Examinando por Materia "CONCIENCIA"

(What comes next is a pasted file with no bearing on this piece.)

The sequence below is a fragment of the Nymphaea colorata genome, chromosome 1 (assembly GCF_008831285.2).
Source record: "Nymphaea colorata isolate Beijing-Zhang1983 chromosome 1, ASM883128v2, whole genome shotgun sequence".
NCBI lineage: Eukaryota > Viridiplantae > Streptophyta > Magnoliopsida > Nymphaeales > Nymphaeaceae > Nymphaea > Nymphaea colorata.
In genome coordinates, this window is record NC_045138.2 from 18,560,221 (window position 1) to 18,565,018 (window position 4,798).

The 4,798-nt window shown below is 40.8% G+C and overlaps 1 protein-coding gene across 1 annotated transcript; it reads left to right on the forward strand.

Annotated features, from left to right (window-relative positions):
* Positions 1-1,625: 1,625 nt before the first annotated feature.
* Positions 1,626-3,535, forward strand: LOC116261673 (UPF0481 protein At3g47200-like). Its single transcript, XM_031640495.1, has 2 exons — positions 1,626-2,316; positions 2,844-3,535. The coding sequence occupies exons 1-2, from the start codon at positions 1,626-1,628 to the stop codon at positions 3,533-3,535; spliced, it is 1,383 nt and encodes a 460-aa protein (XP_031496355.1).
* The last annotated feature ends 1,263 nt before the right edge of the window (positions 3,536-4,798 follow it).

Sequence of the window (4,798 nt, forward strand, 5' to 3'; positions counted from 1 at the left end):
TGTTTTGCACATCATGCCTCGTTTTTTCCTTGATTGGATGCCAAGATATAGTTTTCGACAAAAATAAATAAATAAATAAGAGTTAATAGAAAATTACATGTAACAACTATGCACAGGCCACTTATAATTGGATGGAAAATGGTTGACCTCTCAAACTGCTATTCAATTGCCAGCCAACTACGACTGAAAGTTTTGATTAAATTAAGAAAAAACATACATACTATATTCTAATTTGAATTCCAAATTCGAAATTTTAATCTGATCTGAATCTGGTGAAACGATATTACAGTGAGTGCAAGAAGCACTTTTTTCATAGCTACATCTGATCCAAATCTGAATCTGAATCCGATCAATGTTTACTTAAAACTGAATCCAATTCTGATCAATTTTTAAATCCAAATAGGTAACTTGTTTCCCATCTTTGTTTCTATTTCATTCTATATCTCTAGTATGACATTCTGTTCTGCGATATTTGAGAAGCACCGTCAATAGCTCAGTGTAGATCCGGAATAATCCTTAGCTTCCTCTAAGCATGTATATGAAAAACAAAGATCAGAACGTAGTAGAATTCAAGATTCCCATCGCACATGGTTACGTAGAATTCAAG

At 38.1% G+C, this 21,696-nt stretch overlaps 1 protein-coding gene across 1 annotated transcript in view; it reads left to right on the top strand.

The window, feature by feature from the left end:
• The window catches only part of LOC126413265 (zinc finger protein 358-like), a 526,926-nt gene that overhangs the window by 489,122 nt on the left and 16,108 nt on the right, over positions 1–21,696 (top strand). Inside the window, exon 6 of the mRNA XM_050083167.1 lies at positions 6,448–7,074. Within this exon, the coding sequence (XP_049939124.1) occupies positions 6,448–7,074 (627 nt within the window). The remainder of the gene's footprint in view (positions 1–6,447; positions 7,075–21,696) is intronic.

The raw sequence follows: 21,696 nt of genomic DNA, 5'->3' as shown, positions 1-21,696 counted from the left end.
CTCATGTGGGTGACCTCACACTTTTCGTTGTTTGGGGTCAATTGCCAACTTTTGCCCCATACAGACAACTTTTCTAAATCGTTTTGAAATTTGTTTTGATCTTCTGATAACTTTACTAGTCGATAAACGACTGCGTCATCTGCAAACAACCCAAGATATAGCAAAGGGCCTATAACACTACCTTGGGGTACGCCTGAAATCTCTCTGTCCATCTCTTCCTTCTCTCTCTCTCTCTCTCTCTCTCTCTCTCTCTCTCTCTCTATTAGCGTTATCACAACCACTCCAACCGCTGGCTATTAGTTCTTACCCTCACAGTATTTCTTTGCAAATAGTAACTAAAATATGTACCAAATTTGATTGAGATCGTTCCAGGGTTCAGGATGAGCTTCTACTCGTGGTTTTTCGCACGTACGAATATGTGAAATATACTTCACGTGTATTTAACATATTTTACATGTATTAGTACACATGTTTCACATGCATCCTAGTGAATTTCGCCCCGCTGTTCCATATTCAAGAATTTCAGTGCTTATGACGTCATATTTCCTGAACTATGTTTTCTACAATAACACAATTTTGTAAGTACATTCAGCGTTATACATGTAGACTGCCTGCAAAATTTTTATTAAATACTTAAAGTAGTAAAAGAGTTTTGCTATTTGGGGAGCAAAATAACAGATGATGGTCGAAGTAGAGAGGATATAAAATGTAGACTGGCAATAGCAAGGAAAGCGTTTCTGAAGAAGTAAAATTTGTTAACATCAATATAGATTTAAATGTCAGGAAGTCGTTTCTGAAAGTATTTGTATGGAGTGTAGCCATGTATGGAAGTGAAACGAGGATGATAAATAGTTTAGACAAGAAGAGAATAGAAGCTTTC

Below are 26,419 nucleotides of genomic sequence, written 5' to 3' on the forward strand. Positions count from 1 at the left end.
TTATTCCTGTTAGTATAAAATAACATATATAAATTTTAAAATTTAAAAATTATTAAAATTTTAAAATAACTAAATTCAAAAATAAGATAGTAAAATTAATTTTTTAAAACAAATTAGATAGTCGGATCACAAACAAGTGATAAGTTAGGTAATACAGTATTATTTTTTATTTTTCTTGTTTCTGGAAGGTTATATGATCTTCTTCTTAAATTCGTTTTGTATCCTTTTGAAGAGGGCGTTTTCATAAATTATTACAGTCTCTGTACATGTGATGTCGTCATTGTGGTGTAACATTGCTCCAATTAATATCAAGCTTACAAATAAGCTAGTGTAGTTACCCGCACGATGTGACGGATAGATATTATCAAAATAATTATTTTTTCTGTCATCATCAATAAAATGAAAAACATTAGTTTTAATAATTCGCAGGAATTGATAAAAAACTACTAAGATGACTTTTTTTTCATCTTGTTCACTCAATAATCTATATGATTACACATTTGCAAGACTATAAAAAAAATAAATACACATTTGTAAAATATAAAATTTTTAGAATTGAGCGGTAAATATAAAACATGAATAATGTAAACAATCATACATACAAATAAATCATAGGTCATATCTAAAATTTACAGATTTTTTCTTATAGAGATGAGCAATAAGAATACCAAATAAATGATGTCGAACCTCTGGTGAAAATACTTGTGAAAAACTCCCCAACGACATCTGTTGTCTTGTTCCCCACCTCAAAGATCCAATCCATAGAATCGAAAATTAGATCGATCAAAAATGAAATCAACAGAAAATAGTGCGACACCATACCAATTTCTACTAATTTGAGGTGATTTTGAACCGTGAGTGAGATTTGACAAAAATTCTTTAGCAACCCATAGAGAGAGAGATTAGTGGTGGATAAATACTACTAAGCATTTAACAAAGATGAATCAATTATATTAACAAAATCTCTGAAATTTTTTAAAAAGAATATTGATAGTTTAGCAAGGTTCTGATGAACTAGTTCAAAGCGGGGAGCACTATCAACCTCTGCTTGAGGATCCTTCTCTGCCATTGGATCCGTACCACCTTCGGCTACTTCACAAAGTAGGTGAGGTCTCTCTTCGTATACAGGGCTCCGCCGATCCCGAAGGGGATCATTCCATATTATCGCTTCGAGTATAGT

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Póster Can we be “out” of our body? Characterization and clinical implications of out-of-body experiences during sleep paralysis: Preliminary results(2021) Herrero, Nerea; Gallo, Francisco; Forcato, Cecilia"Sleep paralysis is a period of transitory immobility which occurs during sleep onset or offset. It is characterized by the inability to perform voluntary movements when the person feels awake and conscious about the environment. During an episode of sleep paralysis can occur different types of hallucinations: The Intruder, characterized by the sense of an evil and threatening presence, visual and tactile hallucinations. The Incubus, characterized pressure on the chest and other body parts, breathing difficulties, feelings of suffocation, choking, pain and morbid thoughts of imminent death. Unusual body experiences which includes Illusory Movement Experiences (IMEs) and Out of Body Experiences (OBEs). IMEs are vestibular sensations such as the sensation of rolling or floating, and/or motor sensations of displacement without a visual component.The OBEs are an altered state of consciousness, defined as the experience in which an observer perceives the world from a point of view outside of their physical body. Unlike the other two components (incubus and intruder), during IMEs and OBEs the person may not feel body paralysis, and they are considered as more pleasant. OBEs during sleep paralysis can occur spontaneously or it can be induced with training by the recognition of an aura that precedes the experience. Here, we will discuss preliminary results of an online survey with subjects who had unusual sleep experiences, such as OBEs and Sleep Paralysis and its clinical implications."Póster Out of body experience during sleep paralysis: an altered state of consciousness. Preliminary results(2020) Herrero, Nerea; Gallo, Francisco; Gleiser, Pablo; Forcato, Cecilia"We understand consciousness as the subjective experience the "How is it..." to perceive a scene, recognize a face, hear a sound, or reflect on the experience itself. It can be considered a dynamic process and it can be temporarily divided into states. The states of consciousness depend one’s subjective experience and8 it’s associated neurobiological correlates, and they can be divided in physiological, pathological or altered states. The Out of Body Experiences (OBEs) are an altered state of consciousness, defined as the experience in which an observer perceives the world from a point of view outside of their physical body. OBEs reflect an alteration in the multisensory association cortexes, with the parieto-temporal junction (TPJ) playing a fundamental role. These experiences can occur during sleep paralysis. Sleep paralysis is caused by an intrusion of Rapid Eye Movement sleep (REM) into wakefulness. It is a state which can occur when waking up or falling asleep, in which a person is aware but unable to move or speak. It can be accompanied by a sense of a presence, auditory and visual hallucinations and in some cases OBEs. OBEs during sleep paralysis can occur spontaneously, or they can be induced by training. Here, we conducted an interview with subjects who had spontaneous OBE during sleep paralysis (S-OBE) and subjects who apply techniques to induce it (I-OBEs)."Artículo de Publicación Periódica Spontaneous and induced out-of-body experiences during sleep paralysis: Emotions, “AURA” recognition, and clinical implications(2022) Herrero, Nerea; Gallo, Francisco; Gasca-Rolín, Miguel; Gleiser, Pablo M.; Forcato, Cecilia"Sleep paralysis is characterized by the incapacity to perform voluntary movements during sleep/wake transitions, and could bring great discomfort. During sleep paraly sis, out-of-body experiences can occur. Out-of-body experiences refers to the sensation of being outside of the physical body and perceiving the world from this outside perspective; however, they are pleasant in comparison with other sleep paralysis hallucinations. Lucid dreams are dreams in which a subject becomes aware of being dreaming while the dream occurs. Here, we designed an online survey to study the predominant and specific emotions during sleep paralysis and/or out-of-body experience events as well as the somatosensory perceptions that preceded their occurrence. The sample (N = 329) was divided into experimental groups depending on the presence/absence of out-of-body experiences, capacity to induce (or not) out-of body experiences, and perception/no-perception of the sleep paralysis. We showed that more positive emotions were associated with out-of-body experiences and more negative emotions were associated with sleep paralysis episodes, and for those who claim the ability to induce out-of-body experiences, positive emotions were more frequent in their episodes. We found that subjects perceived auditory, tactile and visual sensations before sleep paralysis episodes, and we proposed that these could be an “aura” of sleep paralysis. Furthermore, subjects that had out-of-body experiences but had never felt the sleep paralysis, perceived tactile and visual sensations to the same extent as subjects with out-of-body experiences that felt the sleep paralysis." Therefore, we proposed that the “aura” recognition could be used under controlled conditions for out-of-body experiences induction in patients with sleep paralysis to diminish the negative symptoms associated with sleep paralysis episodes